Joseph Diaz hopes to lure Scott Quigg on Canelo-Jacobs card
Junior lightweight contender Joseph “JoJo” Diaz promises the best is yet to come for the 26-year-old Southern California native as he sets his sights on appearing on the Canelo Alvarez-Daniel Jacobs undercard on May 4 in Las Vegas. Now all he needs is an opponent and he has targeted Scott Quigg as the perfect foe for the high profile card on Cinco de Mayo weekend.
“I got the call from Golden Boy Promotions and my manager about possibly fighting on the Canelo undercard and I am ready to go,” Diaz said. “I wanted to fight Andrew Cancio for his title but he has a rematch clause against Alberto Machado so the next best opponent for me would definitely be Scott Quigg. My time is now and since this fight would be on DAZN it’s so important we get an opponent like Quigg to help me get closer to a world title fight.”
Diaz, who is rated number 7 by The RING at 130 pounds, is coming off a dominant performance Charles Huerta last month in his first appearance at junior lightweight following a grueling bout with Jesus Rojas where he struggled to make the 126-pound weight limit and ultimately came in .6 pounds over. Quigg had his own struggle making weight when he challenged Oscar Valdez for the WBO featherweight last year and tipped the scale at nearly three pounds over the 126 limit.
“I can relate to what he went through that day,” Diaz said. “I know what it’s like when the body has no more water left to lose and you get dehydrated. I lived it. I felt it. It’s not like we don’t work hard as fighters but there’s little mistakes we make, and it becomes difficult to lose any more weight without causing major damage to the body.”
Diaz (28-1, 14 Knockouts) believes a win over Quigg will propel him into the mix with all of the 130-pound champions in the division.
“He hasn’t had a big fight at 130 pounds and neither have I,” Diaz explains. “A fight against Quigg would be meaningful and I told my team to please try to make it happen. This is the best I have felt in a long time and I’m anxious to prove I can beat the elite fighters at 130 pounds.”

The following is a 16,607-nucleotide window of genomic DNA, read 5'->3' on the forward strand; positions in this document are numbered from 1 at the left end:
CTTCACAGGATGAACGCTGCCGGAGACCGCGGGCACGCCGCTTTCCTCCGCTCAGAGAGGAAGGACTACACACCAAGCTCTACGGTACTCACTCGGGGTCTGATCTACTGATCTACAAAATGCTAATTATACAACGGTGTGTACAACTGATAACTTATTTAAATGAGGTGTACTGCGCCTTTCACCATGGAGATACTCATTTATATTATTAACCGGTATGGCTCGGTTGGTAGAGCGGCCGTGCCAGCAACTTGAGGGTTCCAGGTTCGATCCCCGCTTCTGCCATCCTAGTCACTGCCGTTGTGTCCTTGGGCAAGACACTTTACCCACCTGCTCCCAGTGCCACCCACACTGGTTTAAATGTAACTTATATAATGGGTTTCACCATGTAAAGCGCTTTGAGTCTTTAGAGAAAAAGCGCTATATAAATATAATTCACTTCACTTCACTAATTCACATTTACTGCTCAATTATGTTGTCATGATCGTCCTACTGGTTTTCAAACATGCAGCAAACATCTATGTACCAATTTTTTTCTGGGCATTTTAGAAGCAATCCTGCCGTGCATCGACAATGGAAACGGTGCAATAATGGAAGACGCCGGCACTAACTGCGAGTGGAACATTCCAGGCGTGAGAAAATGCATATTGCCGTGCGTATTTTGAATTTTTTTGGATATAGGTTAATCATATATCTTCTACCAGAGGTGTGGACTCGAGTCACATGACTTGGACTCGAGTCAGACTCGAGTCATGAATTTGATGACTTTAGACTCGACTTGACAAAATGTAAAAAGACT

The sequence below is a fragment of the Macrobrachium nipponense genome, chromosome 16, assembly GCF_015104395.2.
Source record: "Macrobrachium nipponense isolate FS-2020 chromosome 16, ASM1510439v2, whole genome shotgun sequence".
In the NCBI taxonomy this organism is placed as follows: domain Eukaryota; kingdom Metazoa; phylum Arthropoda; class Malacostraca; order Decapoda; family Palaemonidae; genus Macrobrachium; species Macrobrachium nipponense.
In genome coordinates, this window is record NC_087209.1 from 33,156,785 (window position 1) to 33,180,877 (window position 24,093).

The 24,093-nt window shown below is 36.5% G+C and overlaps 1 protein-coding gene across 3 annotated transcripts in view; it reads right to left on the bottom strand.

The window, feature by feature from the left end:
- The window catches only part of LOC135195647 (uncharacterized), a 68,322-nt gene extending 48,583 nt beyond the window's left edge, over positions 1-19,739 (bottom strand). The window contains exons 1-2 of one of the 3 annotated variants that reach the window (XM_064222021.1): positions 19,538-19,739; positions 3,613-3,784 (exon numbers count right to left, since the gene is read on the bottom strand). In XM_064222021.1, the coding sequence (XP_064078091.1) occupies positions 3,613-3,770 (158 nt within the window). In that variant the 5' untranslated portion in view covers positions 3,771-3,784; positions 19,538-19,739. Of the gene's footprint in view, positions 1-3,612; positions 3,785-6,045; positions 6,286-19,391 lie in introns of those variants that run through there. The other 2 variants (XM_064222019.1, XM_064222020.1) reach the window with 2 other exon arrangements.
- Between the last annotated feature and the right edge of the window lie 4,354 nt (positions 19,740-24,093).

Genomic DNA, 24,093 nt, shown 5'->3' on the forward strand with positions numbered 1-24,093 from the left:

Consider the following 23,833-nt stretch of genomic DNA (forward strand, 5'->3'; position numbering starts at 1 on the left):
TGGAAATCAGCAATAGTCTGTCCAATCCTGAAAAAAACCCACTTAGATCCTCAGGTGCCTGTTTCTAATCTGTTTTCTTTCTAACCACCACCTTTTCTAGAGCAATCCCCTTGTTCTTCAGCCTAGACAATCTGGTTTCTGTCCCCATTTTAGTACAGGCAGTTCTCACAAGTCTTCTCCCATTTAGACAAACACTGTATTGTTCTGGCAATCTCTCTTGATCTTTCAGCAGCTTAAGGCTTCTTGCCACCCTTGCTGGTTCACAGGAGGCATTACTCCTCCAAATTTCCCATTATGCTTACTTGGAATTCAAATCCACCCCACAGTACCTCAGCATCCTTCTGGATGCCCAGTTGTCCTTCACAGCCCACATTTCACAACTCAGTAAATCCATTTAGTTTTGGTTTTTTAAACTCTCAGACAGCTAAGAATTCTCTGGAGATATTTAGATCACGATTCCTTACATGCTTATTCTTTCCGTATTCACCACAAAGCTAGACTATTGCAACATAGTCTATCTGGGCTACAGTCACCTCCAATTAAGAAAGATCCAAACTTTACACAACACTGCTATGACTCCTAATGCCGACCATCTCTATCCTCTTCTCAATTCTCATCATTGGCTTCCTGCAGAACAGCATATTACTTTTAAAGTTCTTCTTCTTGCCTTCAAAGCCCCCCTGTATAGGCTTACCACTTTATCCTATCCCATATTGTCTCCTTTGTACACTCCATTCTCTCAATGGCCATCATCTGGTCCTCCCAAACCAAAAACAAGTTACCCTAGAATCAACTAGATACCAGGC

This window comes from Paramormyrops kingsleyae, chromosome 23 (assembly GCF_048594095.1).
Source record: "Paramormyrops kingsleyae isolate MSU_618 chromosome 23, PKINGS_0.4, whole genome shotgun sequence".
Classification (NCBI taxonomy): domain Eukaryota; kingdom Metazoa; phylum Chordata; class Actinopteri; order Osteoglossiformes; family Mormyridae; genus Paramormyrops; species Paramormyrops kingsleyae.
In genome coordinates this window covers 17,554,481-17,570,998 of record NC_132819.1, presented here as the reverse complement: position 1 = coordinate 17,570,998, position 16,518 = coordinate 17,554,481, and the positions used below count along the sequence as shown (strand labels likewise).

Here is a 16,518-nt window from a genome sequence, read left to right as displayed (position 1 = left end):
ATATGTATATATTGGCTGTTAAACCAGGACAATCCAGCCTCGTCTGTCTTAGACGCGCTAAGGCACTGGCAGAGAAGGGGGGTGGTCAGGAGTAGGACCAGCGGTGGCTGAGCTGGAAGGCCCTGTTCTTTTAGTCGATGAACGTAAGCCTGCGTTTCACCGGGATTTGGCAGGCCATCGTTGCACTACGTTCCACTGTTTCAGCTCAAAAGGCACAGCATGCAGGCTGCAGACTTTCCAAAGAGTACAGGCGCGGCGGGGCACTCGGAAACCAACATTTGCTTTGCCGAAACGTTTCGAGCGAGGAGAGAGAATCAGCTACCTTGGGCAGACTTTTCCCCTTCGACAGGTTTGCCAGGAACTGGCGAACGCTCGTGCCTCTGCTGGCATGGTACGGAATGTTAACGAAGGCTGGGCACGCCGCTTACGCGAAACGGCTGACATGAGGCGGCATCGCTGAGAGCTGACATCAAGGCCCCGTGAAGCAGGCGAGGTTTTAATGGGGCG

Diaz believes he has matured and improved since suffering his first lone professional loss against Gary Russell Jr. last May.
“It was a great learning experience,” Diaz recalls. “I only had one game plan going into that fight and one strategy. I didn’t get a chance to use any of my angles or combinations. I thought I would tire him out down the stretch but then the referee didn’t let me work on the inside. I believe everything happens for a reason and even if I did win the title, I wouldn’t have been able to defend it because making 126 pounds was just no longer possible and my health is more important.”
At 130 pounds Diaz is confident the knockouts will come more frequently because he is finally able to focus on sharping his skills and timing rather than be worried about cutting the last few pounds.
“I would get to 132 pounds and then losing the last six pounds was very difficult for me,” Diaz said. “My muscles don’t get a chance to re-energize and I came into the fight with Rojas at 70%. I can finally showcase my skills at my ideal weight and I am stronger and faster now.”
Quigg, (35-2-2, 26 KOs) is now one fight removed from his slugfest against Valdez and while he doesn’t have an opponent lined up, Diaz is hopeful both sides can come together to make this bout possible. Diaz ha taken to social media to call Quigg out hoping to lure the British fighter to Vegas.
“I think I will do very well against Quigg if I get the opportunity,” Diaz said. “He’s very slow and I can take advantage of that. He is also one dimensional. He likes to apply pressure and tries to land one vicious shot but my defense is good. I think my defense is even better than Oscar Valdez’ and I will land my own vicious blows to make it an action packed fight.”